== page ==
Garlinghouse says that 90% of metabolic issues come from hydration loss. The line between “sufficient hydration” and a horse at risk is incredibly narrow. Horses sweat at the rate of 1.5-3.75 gallons per hour, and may produce over forty gallons of sweat during a 50 mile ride. During heavy exercise, horses may lose 5-6% of their body weight, with about 4-5 gallons of net fluid loss.
Dehydration during heavy work can affect equine athletes in all disciplines, and the effects come on quickly, beginning with 2-3% dehydration rates. Health concerns escalate rapidly from there. At 6% dehydration, capillary refill time and heart rate are elevated. At 8%, capillary refill time will be 2-3 seconds (normal is under 1), with dry mucous membranes, dry or mucous covered feces, and decreased urine output. At 10% dehydration, capillary refill time will be over three seconds, and the horse will have a high, hanging heart rate with weakness and cold extremities; this horse is in serious trouble. At 12%, the horse is close to death.
The difference between 4 to 8% hydration in a 1000 pound horse is only 4-5 gallons of water.
Some riders believe that the horse will naturally consume water sufficient to replace this lost fluid, but this is a myth. According to research done on fluid balance in endurance horses conducted at UC Davis, the horse will only replace about 2/3 of fluid loss through voluntary drinking. For example, if ten gallons of fluid have been lost, the horse will only voluntarily consume 6-7 gallons. Equally concerning is that this same research showed that over 60% of the horses starting at the 100 mile endurance rides where the studies were being conducted were already dehydrated to some extent, prior to starting the ride. Another 20% were at the high end of normal. Just 10% of the starters began the ride at optimal hydration.
Therefore, it becomes incumbent to create situations in which the horse will stay at a higher rate of hydration before and during the ride.
Garlinghouse offered several strategies to help with this. Even for the non-distance rider, some of these practices could help enhance their performance horse’s well-being, especially before intense work or competition. First, Garlinghouse recommends feeding lots and lots of hay—horses will drink 1.5-2 gallons of water for every five pounds of hay that they consume. She also reminded the audience that the rate of passage from the mouth to the hind gut is relatively slow. What you feed your horse on Thursday becomes their source of energy on Saturday.
Feeding soluble fibers, like beet pulp or soybean hulls, can also increase the fluid reservoir available to the horse during a ride. These feed stuffs help to retain fluid and electrolytes which the horse can pull from during exertion.
The manner in which we feed our horses is also important to consider. Garlinghouse explained that there are fluid shifts in the body associated with the consumption of large (over 4.5 pounds), episodic (fed more than 2-3 hours apart) meals. When we feed on this schedule, as much as 5-6 gallons of fluid shifts from the plasma and tissues and into the gastrointestinal tract, leading to a 15-24% reduction in plasma volume. The effect is transient, lasting two to three hours.
If your horse is at rest, this isn’t a big deal. But if your horse is teetering on the edge of being dehydrated, and then there is this huge fluid shift…well, that is not good.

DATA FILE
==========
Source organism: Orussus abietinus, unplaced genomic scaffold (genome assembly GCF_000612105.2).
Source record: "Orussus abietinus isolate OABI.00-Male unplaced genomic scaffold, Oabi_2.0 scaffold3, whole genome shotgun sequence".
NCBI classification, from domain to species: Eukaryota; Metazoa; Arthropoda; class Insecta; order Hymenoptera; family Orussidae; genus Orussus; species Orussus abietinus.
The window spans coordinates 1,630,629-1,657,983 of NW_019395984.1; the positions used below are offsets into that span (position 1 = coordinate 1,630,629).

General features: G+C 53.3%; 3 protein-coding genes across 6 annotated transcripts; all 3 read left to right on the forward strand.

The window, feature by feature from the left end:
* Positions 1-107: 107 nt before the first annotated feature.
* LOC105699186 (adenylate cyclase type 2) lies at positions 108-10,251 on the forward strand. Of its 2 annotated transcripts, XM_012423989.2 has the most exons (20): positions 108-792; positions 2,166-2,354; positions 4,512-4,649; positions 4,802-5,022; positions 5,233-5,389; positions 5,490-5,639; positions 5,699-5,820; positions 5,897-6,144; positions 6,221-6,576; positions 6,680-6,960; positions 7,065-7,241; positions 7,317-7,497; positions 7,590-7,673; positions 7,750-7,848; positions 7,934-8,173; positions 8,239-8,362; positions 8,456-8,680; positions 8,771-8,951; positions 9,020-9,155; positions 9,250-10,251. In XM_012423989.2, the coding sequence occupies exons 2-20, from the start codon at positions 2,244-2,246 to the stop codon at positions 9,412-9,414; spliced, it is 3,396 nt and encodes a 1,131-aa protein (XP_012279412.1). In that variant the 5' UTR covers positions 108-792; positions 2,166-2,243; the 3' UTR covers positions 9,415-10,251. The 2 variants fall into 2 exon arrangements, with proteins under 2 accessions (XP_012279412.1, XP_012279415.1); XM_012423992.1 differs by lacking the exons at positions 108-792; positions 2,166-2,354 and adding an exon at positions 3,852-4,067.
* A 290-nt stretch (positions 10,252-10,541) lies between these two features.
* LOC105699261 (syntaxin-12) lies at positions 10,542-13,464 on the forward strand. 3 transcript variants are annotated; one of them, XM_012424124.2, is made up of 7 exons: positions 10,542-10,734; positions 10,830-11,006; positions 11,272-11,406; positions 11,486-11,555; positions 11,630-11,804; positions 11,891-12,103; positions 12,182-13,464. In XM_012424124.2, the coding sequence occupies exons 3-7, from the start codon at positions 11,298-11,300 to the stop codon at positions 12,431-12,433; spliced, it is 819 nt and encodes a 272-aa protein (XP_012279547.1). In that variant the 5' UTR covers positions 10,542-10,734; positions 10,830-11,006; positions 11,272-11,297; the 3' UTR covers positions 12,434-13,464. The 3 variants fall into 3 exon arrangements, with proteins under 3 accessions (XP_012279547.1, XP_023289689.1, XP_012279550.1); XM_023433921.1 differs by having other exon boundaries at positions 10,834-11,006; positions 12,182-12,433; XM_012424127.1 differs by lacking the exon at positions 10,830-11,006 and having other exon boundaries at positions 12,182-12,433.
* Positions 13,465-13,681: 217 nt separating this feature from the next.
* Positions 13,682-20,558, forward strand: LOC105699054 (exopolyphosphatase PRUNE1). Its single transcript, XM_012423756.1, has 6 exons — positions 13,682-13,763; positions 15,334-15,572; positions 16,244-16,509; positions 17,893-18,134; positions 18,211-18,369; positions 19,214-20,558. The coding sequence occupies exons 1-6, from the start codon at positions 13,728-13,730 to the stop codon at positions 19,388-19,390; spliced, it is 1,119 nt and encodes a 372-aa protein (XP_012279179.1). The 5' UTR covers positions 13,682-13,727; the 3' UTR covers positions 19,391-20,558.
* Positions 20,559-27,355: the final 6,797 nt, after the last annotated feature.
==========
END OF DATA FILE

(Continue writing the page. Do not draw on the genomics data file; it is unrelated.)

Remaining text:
To prevent this, riders must ensure that their horse has something going into their digestive system more frequently than every two hours. Garlinghouse emphasized that the quantity doesn’t have to be great—grazing, some carrots or apples, a baggie of soaked beet pulp—will all do just fine.
On a related note, Garlinghouse cautioned riders about the common practice of syringing large doses of electrolytes into the horse’s mouth, as this draws fluids from the plasma and into the digestive tract in a similar way to large servings of food. The effect can be minimized or eliminated by giving electrolytes in small but frequent doses, preferably after the horse has been drinking. So eight, 2 ounce doses is preferable to two, 8 ounce doses. Garlinghouse also recommends mixing electrolytes with a buffer like kaolin pectin to help reduce the risk of ulcers.
Another cause of excess dehydration is feeding high amounts of protein. Garlinghouse recommends feeding distance horses at a 10% protein rate. Protein fed at higher rates will be used for energy production, but processing protein in this manner results in waste heat, almost 3-6 times as much as what is produced through the processing of fats or carbohydrates.
Garlinghouse’s “Fast Facts” on Hydration:
Maximize your horse’s forage intake for 2-3 days before the big ride to increase their reservoir of fluids and electrolytes
Provide small, frequent meals throughout the ride rather than a few large ones
Minimize the amount of protein in the diet
While dehydration is responsible for 90% of metabolic problems, gut motility can be one of the first accurate indicators of stress. Gut motility slows down when blood supply is reduced, which can happen anytime the horse’s systems are under excessive demand somewhere else. This is because the gastrointestinal system is the last in line in terms of the “pecking order” amongst the horse’s body systems; vital organs like the brain, heart and lungs come first, followed by the muscles of locomotion, then skin surfaces for heat dissipation…and then the GI tract. This chain of command stems from the horse’s prey animal status; if you are about to be eaten, it is more important that you can effectively run away than that you can digest your breakfast.